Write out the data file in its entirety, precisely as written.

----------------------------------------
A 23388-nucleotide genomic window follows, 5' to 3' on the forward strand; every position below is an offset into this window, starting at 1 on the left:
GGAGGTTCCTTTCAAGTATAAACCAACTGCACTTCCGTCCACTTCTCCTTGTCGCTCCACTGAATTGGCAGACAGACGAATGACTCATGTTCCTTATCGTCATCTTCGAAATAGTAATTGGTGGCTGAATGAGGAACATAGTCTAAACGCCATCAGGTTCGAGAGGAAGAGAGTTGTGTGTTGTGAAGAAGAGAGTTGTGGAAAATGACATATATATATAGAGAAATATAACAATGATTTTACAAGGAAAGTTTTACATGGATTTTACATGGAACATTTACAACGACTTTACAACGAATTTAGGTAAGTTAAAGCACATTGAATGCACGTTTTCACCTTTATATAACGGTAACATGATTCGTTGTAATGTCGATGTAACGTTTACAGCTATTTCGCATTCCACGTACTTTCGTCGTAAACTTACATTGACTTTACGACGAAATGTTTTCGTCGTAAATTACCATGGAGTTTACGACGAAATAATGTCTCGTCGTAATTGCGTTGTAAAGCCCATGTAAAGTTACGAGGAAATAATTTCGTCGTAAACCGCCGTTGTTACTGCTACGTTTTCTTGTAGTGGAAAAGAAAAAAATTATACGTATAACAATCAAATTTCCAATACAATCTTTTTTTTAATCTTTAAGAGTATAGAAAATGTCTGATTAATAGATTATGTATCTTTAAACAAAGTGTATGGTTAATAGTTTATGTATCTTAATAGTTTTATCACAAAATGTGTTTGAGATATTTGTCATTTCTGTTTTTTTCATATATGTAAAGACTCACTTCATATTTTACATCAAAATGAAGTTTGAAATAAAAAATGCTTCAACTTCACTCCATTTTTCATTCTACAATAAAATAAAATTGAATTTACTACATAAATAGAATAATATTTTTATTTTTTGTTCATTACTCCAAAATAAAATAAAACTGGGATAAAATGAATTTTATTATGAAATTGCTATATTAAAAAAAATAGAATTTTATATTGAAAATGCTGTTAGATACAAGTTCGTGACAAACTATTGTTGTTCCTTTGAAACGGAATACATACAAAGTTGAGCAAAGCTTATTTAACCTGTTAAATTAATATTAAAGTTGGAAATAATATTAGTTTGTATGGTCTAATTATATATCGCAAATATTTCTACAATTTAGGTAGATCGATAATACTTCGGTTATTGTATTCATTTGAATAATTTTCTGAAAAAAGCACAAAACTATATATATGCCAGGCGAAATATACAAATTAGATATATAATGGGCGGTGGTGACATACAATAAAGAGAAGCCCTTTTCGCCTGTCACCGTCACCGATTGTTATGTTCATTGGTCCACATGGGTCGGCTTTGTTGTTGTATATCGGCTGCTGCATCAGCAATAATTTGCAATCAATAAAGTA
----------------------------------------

A 23388-nucleotide genomic window follows, 5' to 3' on the forward strand; every position below is an offset into this window, starting at 1 on the left:
GGAGGTTCCTTTCAAGTATAAACCAACTGCACTTCCGTCCACTTCTCCTTGTCGCTCCACTGAATTGGCAGACAGACGAATGACTCATGTTCCTTATCGTCATCTTCGAAATAGTAATTGGTGGCTGAATGAGGAACATAGTCTAAACGCCATCAGGTTCGAGAGGAAGAGAGTTGTGTGTTGTGAAGAAGAGAGTTGTGGAAAATGACATATATATATAGAGAAATATAACAATGATTTTACAAGGAAAGTTTTACATGGATTTTACATGGAACATTTACAACGACTTTACAACGAATTTAGGTAAGTTAAAGCACATTGAATGCACGTTTTCACCTTTATATAACGGTAACATGATTCGTTGTAATGTCGATGTAACGTTTACAGCTATTTCGCATTCCACGTACTTTCGTCGTAAACTTACATTGACTTTACGACGAAATGTTTTCGTCGTAAATTACCATGGAGTTTACGACGAAATAATGTCTCGTCGTAATTGCGTTGTAAAGCCCATGTAAAGTTACGAGGAAATAATTTCGTCGTAAACCGCCGTTGTTACTGCTACGTTTTCTTGTAGTGGAAAAGAAAAAAATTATACGTATAACAATCAAATTTCCAATACAATCTTTTTTTTAATCTTTAAGAGTATAGAAAATGTCTGATTAATAGATTATGTATCTTTAAACAAAGTGTATGGTTAATAGTTTATGTATCTTAATAGTTTTATCACAAAATGTGTTTGAGATATTTGTCATTTCTGTTTTTTTCATATATGTAAAGACTCACTTCATATTTTACATCAAAATGAAGTTTGAAATAAAAAATGCTTCAACTTCACTCCATTTTTCATTCTACAATAAAATAAAATTGAATTTACTACATAAATAGAATAATATTTTTATTTTTTGTTCATTACTCCAAAATAAAATAAAACTGGGATAAAATGAATTTTATTATGAAATTGCTATATTAAAAAAAATAGAATTTTATATTGAAAATGCTGTTAGATACAAGTTCGTGACAAACTATTGTTGTTCCTTTGAAACGGAATACATACAAAGTTGAGCAAAGCTTATTTAACCTGTTAAATTAATATTAAAGTTGGAAATAATATTAGTTTGTATGGTCTAATTATATATCGCAAATATTTCTACAATTTAGGTAGATCGATAATACTTCGGTTATTGTATTCATTTGAATAATTTTCTGAAAAAAGCACAAAACTATATATATGCCAGGCGAAATATACAAATTAGATATATAATGGGCGGTGGTGACATACAATAAAGAGAAGCCCTTTTCGCCTGTCACCGTCACCGATTGTTATGTTCATTGGTCCACATGGGTCGGCTTTGTTGTTGTATATCGGCTGCTGCATCAGCAATAATTTGCAATCAATAAAGTA